Dear Prudence: My obstetrician is anti-abortion.

Help! I Just Found Out My Obstetrician Is Anti-Abortion. Is It Too Late to Switch Doctors?

Help! I Just Found Out My Obstetrician Is Anti-Abortion. Is It Too Late to Switch Doctors?

Advice on manners and morals.
Oct. 27 2015 6:15 AM

St. Elsewhere

Prudie counsels a pregnant woman worried she can’t trust her anti-abortion obstetrician. 

Emily Yoffe.
Emily Yoffe

Photo by Teresa Castracane.

Emily Yoffe, aka Dear Prudence, is online weekly to chat live with readers. An edited transcript of the chat is below. (Sign up below to get Dear Prudence delivered to your inbox each week. Read Prudie’s Slate columns here. Send questions to Prudence at prudence@slate.com.)

151026_PRUDIE_Pregnant

Photo illustration by Lisa Larson-Walker. Photo by Thinkstock.

Q. Staying With the Anti-Choice Doctor: I live in a small town, and recently a number of local doctors signed a petition against Planned Parenthood, based on proven lies and obfuscation of facts. I was horrified to find a number of my own providers on the list, including a physician at my group OB practice. I am pregnant with my second child now, but long ago I had an abortion. I feel legitimately concerned about the quality of care I might receive if my OB knows I had an abortion (I disclosed this on my medical history). I’m almost into my third trimester, but I’m completely panicked about the potential of a doctor who may judge me or even deny me crucial medical care if something devastating were to happen during my pregnancy. I want to switch practices, but my husband thinks I am overreacting. There are not many other OBs in town. Should I talk to someone at the practice about my concerns? Am I being unreasonable here?

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A: I think it’s perfectly fine for you to talk to your primary physician in this group practice, one who didn’t sign the letter, about the concerns it raised for you. Explain that of course doctors are free to sign petitions and letters, but you were disturbed that physicians would sign onto a letter that was demonstrably false. You can add that because you had an abortion, and that fact is in your chart, you were concerned about the care you might get from the doctor in the group who signed the letter. I’m sure your doctor will reassure you about the group practice and about the professionalism of the doctor who signed. That should reassure you that no matter what the doctor’s personal beliefs, you do not have to worry about the level of care you will receive. Having done that, I think you should then let this go. You are near the finish line, and you have doctors you like. I agree with your husband that there is no reason to create a major disruption now in your care. 

Q. Two Years Later: I am a sophomore in college. When I was a high school senior, I had a relationship (sexual, emotional, you name it) with one of my teachers. I have always viewed our relationship as consensual, but as time goes on I have begun to see the negative effects it had on my life. It pushed me away from my friends, family, and activities I cared about. While my other friends went to football games and the homecoming dance, I was sneaking into my math teacher’s house through a laundry room window. Also, it was my first real relationship, and it feels weird to not be able to acknowledge it happened to this day even though it ended so long ago. I gave up so much to make that relationship work, and now I still feel like I’m carrying around a secret. I honestly don’t think my teacher is a predator, and I don’t want to ruin his life, but I’m at a loss on how to get over this whole situation.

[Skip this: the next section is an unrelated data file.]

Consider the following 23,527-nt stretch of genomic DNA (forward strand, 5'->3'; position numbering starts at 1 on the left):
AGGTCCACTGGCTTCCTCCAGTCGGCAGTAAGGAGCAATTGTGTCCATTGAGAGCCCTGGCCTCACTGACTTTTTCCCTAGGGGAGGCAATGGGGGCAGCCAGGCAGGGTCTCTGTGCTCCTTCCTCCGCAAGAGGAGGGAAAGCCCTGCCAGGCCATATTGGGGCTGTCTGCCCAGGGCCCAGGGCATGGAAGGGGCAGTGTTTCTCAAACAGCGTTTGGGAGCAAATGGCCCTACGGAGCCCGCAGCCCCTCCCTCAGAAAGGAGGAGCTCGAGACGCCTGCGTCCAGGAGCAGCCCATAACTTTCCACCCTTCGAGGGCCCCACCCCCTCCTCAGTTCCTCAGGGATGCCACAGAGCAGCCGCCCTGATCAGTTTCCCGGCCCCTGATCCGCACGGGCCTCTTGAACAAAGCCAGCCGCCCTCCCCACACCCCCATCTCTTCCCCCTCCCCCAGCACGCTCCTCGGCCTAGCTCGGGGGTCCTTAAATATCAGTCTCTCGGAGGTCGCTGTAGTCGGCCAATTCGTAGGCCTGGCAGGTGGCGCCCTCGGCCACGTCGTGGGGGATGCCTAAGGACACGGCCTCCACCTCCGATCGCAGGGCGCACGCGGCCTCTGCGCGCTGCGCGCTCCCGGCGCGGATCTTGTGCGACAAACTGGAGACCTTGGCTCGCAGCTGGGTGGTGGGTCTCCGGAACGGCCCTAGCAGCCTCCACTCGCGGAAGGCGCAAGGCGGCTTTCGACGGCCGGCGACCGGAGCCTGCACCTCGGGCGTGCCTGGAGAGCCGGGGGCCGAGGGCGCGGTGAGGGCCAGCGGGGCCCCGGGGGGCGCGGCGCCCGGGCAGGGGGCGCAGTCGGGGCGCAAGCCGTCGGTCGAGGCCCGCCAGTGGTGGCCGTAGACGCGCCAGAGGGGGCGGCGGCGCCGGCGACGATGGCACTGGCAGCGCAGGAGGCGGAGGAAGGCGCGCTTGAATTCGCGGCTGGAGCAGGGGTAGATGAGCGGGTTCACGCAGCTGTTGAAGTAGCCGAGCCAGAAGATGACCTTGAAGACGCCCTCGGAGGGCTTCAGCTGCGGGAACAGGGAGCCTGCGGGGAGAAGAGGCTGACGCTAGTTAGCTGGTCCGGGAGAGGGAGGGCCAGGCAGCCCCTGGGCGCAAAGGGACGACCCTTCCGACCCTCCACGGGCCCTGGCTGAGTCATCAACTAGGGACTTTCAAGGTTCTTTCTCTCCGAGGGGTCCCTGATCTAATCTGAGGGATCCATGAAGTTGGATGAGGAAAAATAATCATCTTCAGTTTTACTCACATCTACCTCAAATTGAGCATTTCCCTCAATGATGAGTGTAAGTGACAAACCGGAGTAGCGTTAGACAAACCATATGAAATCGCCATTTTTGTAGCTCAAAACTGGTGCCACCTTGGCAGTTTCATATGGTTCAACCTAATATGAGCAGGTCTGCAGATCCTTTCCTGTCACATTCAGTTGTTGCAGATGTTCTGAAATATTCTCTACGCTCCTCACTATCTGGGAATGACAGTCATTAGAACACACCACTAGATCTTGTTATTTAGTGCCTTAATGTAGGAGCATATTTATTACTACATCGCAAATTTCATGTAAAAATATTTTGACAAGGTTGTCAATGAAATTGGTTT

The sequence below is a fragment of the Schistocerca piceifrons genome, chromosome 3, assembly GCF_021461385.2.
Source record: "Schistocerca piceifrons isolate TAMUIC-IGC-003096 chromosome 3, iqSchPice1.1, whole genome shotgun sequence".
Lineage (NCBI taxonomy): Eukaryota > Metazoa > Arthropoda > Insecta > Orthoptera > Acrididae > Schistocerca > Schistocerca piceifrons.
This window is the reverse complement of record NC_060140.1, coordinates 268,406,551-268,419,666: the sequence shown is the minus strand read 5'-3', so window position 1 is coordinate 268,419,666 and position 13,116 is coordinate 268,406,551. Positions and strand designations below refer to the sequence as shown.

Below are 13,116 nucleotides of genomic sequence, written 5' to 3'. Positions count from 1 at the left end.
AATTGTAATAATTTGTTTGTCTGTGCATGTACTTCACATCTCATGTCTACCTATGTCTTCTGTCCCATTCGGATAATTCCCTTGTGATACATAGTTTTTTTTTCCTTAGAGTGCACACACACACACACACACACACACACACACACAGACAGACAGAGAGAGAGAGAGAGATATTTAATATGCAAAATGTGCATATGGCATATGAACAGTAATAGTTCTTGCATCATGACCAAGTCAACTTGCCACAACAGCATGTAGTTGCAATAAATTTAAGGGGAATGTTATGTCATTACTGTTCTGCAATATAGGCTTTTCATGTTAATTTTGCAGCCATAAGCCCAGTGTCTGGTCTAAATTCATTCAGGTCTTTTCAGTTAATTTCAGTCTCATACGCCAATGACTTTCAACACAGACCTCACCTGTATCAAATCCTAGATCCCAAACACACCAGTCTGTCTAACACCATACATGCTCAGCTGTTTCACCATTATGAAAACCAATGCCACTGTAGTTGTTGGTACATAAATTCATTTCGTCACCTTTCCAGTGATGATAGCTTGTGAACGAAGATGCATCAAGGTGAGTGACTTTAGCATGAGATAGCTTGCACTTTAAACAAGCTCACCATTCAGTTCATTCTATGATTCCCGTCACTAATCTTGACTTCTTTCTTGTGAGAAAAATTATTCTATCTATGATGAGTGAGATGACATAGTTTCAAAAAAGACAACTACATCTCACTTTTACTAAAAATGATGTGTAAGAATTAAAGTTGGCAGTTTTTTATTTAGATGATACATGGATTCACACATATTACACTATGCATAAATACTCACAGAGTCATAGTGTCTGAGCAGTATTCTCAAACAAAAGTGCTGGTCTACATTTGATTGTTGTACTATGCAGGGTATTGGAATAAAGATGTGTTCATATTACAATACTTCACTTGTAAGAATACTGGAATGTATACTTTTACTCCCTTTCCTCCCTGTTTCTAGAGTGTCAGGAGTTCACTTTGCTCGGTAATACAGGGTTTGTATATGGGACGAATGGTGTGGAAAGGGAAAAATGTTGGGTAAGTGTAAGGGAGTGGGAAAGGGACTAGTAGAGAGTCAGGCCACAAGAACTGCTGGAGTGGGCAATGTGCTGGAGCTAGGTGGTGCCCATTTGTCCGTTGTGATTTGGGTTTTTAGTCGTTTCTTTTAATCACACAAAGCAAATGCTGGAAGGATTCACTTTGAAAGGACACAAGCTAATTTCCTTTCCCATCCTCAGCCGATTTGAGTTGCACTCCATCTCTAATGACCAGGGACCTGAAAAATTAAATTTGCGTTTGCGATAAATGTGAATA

A: At the time you may have wanted to be in a sexual relationship with your high school math teacher, but this relationship was not consensual legally, or even morally. You were a minor being exploited by someone in a position of authority over you. What he did, had it come out, would have ended not just with his dismissal, but likely with his arrest. You may say your math teacher is not a predator, but maybe you would change your mind if you found out there have been a string of girls over the years sneaking into his laundry room window. While that sneaking may have been exciting at the time, I hope you can see the utter tawdriness and exploitation of it now. It is a good thing you are looking back and seeing this wasn’t the special secret love you thought it was, but an unfortunate episode. Yes, you missed some things in your high school years that you can’t get back because of this creep, but the good news is that you are now putting this in its proper perspective. That will allow you to fully embrace the college opportunities you have—you are still very young, and there are still lots of campus sporting events to go to with your friends, and young men who are appropriate partners for you. You need to talk all this out with a therapist, and maybe even a lawyer. A good therapist will help you sort out and make sense of what happened and most important, help you move on. You need to discuss with your therapist the prospect of telling your parents, and the possibility of telling the authorities. Yes, the outing of this “affair” would end his career—which I think would be a good thing. But reporting would be an enormous step, one you would have to be fully prepared to make. 

Q. Hot for teacher: I am a 22-year-old woman sexually attracted to my math lecturer who appears to be in his late 20s or early 30s. I will be graduating this semester and was wondering if it would be acceptable for me to proposition him once I am no longer a student. Since I will not be a student, he will not serve on any advisory boards related to me, and I would never ask him for a recommendation should the deed be done. Our relationship (for now, hopefully) is very professional. I am not looking to date him and I understand that even after I graduate there will be residual power dynamics in his favor, or so I read. I just really want to approach his asymptote with my curve. What do you think?